The UK's first fully-funded NHS IVF clinic is at risk of closure after it was revealed that the hospital cannot afford a much-needed £10 million refurbishment.
The internationally renowned department of reproductive medicine at St Mary's hospital, Manchester, first opened in 1982 and performs over 2000 fertility treatments every year. The centre is also home to a highly specialised fertility preservation service for cancer patients and is a world-class research centre.
Staff at St Mary's were briefed last month that the HFEA and Clinical Commissioning Groups (CGCs) – who fund fertility treatment – had said all licensed treatment and research on the site may end by April 2021 if the refurbishment could not be secured. Manchester University NHS Foundation Trust, which runs the clinic, said that closure is a possibility but no final decisions have been made.
It has been speculated that, if the clinic does close, treatment will be outsourced to the private sector – raising fears that publicly funded IVF will be rationed further in England. Staff at St Mary's also warn that the private sector will not be able to carry out some of the most specialised services currently offered by the NHS.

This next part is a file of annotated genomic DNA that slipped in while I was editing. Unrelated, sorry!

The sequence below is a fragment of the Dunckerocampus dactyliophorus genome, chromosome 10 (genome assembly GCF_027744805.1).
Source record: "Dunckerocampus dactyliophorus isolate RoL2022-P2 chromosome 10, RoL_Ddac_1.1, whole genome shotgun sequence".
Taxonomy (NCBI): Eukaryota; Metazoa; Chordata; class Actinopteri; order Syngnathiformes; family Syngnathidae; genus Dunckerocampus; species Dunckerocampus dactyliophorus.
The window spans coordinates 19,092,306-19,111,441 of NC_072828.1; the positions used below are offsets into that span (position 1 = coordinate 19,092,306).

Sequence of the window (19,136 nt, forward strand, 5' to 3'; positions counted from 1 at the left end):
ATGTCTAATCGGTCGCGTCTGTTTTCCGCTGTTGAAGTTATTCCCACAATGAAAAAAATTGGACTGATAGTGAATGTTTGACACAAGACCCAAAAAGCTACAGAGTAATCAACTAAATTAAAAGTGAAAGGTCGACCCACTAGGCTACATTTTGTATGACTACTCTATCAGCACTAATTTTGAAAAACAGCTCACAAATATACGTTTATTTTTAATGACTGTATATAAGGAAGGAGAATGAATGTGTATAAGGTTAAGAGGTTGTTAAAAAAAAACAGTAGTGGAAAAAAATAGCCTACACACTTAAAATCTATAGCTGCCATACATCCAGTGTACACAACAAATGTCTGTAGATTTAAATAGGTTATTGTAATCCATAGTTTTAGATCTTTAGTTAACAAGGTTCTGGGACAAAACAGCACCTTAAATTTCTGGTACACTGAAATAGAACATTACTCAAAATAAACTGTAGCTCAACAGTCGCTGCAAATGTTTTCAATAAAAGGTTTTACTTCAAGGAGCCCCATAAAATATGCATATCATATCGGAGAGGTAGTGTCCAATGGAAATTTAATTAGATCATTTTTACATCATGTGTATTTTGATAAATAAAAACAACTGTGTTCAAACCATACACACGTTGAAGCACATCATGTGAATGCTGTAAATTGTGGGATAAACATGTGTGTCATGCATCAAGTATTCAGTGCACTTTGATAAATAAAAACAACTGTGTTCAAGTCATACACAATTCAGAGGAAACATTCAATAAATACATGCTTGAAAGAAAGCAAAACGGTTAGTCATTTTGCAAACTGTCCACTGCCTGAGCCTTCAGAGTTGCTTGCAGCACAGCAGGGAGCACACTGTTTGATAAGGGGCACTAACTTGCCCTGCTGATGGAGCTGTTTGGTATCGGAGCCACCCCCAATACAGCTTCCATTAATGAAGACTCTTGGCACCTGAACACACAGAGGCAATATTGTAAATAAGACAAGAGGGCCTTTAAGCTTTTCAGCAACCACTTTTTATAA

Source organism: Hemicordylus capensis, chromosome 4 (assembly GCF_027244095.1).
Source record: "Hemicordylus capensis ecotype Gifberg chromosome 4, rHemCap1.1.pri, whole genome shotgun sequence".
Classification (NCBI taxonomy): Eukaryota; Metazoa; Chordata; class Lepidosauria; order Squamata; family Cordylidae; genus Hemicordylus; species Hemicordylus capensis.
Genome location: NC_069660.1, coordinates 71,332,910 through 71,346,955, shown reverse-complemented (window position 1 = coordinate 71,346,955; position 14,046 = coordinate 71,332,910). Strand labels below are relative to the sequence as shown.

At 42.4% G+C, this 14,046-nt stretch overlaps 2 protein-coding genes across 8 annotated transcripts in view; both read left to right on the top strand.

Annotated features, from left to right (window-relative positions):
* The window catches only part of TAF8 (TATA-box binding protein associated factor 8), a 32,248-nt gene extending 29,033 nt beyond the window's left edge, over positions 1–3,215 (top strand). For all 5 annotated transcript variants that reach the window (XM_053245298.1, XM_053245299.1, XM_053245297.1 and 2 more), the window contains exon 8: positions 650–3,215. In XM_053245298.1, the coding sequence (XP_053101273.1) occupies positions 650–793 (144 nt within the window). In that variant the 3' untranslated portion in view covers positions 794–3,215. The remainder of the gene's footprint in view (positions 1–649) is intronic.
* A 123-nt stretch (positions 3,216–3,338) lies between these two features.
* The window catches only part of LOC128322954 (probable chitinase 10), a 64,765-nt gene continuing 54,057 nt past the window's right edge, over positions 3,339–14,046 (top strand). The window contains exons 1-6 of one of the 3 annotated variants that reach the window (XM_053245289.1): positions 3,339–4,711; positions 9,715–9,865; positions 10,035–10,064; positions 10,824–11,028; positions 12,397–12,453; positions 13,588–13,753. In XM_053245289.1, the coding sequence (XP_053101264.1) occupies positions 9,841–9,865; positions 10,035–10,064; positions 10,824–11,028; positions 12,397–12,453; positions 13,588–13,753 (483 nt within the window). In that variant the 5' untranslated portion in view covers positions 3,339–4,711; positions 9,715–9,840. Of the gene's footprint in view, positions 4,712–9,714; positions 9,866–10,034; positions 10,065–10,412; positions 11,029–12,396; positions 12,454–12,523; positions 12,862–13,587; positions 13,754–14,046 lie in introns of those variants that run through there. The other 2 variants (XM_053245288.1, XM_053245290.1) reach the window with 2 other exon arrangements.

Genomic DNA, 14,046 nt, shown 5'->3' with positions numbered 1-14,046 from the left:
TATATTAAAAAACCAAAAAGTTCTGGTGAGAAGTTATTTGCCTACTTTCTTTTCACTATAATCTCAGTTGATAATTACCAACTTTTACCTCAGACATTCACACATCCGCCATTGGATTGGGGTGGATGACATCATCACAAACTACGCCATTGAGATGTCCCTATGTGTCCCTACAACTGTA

'We offer highly specialised procedures in the NHS which private providers won't touch because they don't make money and are too difficult. For example, we aim to see women diagnosed with cancer within a week who want to freeze their eggs before they start chemotherapy. Many of these women are already very poorly and need really high-quality anaesthetic care during egg collection, and that is just not available in the private sector because of the medical complications' a source told the Guardian.
Patients and staff have raised concerns about the logistics associated with stored gametes and embryos, with one staff member commenting: 'Moving thousands of sperm samples and embryos held in freezers, for use in both treatment and research, is a mind-boggling challenge.'
Patients have also raised concerns about not being able to access and afford treatment should the clinic shut. A former patient told the Guardian: 'Anyone who argues against the funding of fertility treatment has never felt the pain and destruction of infertility... IVF, for those who want to have children but can't, is life 'making' and the staff at St Mary's hold your dreams and future in their hands.'
Gwenda Burns, Chief Executive of the charity Fertility Network UK, said that patients have not received adequate information and called for urgent clarity on the Trust's decision whether to close or not.
'The news of the potential closure of the department of reproductive medicine at St Mary's is extremely worrying. Not only to patients who are due to begin treatment but for current patients who have either embryos, eggs or sperm stored at the unit.'